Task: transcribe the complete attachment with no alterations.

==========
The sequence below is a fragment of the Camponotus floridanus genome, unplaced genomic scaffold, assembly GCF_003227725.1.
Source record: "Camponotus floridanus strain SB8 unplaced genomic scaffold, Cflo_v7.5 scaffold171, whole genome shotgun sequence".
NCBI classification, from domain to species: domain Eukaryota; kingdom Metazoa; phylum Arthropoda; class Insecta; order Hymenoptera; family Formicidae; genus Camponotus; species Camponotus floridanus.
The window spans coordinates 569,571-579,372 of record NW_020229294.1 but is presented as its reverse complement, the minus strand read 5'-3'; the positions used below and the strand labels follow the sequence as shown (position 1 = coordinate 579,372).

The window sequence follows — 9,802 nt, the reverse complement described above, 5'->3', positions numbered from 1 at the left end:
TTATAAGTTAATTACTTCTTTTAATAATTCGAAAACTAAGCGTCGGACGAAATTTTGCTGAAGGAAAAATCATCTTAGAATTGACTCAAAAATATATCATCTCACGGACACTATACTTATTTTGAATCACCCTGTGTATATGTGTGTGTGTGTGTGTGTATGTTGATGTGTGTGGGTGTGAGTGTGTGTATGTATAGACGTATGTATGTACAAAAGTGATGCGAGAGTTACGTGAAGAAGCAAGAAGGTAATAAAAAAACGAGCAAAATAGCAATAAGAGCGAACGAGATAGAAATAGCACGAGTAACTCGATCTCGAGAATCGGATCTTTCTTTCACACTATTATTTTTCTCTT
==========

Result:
The sequence below is a fragment of the Camponotus floridanus genome, unplaced genomic scaffold, assembly GCF_003227725.1.
Source record: "Camponotus floridanus strain SB8 unplaced genomic scaffold, Cflo_v7.5 scaffold171, whole genome shotgun sequence".
NCBI classification, from domain to species: domain Eukaryota; kingdom Metazoa; phylum Arthropoda; class Insecta; order Hymenoptera; family Formicidae; genus Camponotus; species Camponotus floridanus.
The window spans coordinates 569,571-579,372 of record NW_020229294.1 but is presented as its reverse complement, the minus strand read 5'-3'; the positions used below and the strand labels follow the sequence as shown (position 1 = coordinate 579,372).

The window sequence follows — 9,802 nt, the reverse complement described above, 5'->3', positions numbered from 1 at the left end:
TTATAAGTTAATTACTTCTTTTAATAATTCGAAAACTAAGCGTCGGACGAAATTTTGCTGAAGGAAAAATCATCTTAGAATTGACTCAAAAATATATCATCTCACGGACACTATACTTATTTTGAATCACCCTGTGTATATGTGTGTGTGTGTGTGTGTATGTTGATGTGTGTGGGTGTGAGTGTGTGTATGTATAGACGTATGTATGTACAAAAGTGATGCGAGAGTTACGTGAAGAAGCAAGAAGGTAATAAAAAAACGAGCAAAATAGCAATAAGAGCGAACGAGATAGAAATAGCACGAGTAACTCGATCTCGAGAATCGGATCTTTCTTTCACACTATTATTTTTCTCTT